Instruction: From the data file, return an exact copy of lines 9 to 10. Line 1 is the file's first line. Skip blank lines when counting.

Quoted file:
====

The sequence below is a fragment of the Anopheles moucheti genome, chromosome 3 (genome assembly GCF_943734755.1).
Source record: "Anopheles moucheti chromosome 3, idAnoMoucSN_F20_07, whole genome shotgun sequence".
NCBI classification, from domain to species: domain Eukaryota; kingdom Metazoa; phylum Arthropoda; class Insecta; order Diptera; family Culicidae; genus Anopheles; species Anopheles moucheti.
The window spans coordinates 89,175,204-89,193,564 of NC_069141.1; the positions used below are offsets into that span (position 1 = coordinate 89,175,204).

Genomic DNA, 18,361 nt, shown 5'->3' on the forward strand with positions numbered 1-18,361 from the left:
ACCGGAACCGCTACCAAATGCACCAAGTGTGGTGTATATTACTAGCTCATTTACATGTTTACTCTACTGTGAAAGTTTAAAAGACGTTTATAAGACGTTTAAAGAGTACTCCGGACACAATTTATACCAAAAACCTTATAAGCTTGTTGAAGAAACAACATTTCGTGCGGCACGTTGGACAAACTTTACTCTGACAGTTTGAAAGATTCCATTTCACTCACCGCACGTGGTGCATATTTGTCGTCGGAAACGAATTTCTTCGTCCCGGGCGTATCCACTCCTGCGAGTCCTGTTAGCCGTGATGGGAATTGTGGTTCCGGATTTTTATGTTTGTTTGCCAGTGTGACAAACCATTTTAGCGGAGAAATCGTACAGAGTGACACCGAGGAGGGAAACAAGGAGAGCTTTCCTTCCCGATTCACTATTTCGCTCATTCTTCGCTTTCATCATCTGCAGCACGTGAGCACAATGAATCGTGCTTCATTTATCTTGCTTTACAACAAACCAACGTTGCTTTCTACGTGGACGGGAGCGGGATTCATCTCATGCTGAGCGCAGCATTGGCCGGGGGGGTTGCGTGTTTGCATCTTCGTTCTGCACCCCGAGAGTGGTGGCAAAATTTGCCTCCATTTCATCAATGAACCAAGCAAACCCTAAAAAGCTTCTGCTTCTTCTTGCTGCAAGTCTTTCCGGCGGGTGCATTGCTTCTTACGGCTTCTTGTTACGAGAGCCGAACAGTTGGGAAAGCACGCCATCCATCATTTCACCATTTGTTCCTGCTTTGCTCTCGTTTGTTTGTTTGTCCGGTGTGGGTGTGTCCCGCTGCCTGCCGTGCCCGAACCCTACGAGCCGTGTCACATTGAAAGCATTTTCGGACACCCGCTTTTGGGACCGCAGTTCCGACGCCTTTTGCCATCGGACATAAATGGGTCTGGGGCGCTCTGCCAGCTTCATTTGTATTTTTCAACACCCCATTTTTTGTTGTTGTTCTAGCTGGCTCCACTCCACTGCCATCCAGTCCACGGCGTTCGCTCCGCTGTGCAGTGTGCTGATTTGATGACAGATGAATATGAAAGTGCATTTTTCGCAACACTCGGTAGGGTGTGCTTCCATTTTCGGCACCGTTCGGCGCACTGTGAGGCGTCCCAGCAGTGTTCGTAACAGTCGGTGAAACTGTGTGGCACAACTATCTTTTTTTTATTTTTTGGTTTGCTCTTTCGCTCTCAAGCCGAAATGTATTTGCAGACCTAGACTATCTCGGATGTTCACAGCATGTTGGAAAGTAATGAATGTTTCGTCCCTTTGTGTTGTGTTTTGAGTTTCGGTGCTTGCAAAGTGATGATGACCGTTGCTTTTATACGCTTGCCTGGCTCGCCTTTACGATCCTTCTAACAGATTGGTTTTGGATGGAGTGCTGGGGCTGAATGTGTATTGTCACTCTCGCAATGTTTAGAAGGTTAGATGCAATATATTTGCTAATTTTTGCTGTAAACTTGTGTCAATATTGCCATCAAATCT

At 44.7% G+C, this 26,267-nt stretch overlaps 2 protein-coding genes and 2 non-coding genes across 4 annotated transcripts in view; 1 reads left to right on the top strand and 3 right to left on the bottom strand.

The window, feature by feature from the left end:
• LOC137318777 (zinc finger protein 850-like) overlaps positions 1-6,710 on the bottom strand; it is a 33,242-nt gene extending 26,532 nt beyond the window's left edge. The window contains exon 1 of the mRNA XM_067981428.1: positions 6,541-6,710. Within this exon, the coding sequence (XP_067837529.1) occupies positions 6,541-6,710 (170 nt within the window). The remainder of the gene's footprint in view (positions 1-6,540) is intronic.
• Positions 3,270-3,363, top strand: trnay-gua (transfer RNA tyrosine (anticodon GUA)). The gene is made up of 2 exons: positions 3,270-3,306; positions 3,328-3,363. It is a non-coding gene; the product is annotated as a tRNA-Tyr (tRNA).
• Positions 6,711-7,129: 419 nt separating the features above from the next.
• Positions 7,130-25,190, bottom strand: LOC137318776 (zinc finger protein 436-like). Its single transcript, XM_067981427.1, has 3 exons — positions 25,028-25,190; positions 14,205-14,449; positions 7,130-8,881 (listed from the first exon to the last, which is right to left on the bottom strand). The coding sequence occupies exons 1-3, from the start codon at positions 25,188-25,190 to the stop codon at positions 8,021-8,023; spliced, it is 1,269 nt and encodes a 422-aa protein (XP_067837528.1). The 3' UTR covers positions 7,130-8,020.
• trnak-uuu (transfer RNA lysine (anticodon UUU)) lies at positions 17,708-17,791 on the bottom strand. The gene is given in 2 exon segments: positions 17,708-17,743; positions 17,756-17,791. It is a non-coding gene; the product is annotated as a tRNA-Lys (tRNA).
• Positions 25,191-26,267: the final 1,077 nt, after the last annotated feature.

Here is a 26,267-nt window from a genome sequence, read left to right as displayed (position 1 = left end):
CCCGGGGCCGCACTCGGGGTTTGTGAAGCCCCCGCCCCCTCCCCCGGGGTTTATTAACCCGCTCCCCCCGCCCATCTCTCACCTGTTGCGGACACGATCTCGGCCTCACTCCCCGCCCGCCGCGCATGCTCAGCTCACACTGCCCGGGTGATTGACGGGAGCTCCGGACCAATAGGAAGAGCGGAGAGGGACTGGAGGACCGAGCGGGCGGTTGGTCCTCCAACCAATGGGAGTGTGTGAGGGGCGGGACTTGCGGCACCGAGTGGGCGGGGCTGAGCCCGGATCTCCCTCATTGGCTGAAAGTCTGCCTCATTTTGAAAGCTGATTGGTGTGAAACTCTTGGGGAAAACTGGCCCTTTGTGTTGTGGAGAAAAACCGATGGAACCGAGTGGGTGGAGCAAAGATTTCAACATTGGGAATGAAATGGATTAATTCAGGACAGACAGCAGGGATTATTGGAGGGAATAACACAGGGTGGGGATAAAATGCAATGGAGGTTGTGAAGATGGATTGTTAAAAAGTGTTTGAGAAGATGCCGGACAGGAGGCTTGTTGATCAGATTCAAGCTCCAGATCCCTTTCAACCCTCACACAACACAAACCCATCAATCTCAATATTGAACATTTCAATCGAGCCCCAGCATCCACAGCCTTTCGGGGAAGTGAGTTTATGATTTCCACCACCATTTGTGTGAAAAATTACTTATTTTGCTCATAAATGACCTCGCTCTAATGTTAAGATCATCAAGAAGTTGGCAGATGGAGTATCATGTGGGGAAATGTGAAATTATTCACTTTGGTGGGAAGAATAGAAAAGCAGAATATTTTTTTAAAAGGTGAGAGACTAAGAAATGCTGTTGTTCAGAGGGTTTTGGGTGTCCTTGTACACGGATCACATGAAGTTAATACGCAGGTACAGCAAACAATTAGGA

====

• LOC137318777 (zinc finger protein 850-like) overlaps positions 1-6,710 on the bottom strand; it is a 33,242-nt gene extending 26,532 nt beyond the window's left edge. The window contains exon 1 of the mRNA XM_067981428.1: positions 6,541-6,710. Within this exon, the coding sequence (XP_067837529.1) occupies positions 6,541-6,710 (170 nt within the window). The remainder of the gene's footprint in view (positions 1-6,540) is intronic.
• Positions 3,270-3,363, top strand: trnay-gua (transfer RNA tyrosine (anticodon GUA)). The gene is made up of 2 exons: positions 3,270-3,306; positions 3,328-3,363. It is a non-coding gene; the product is annotated as a tRNA-Tyr (tRNA).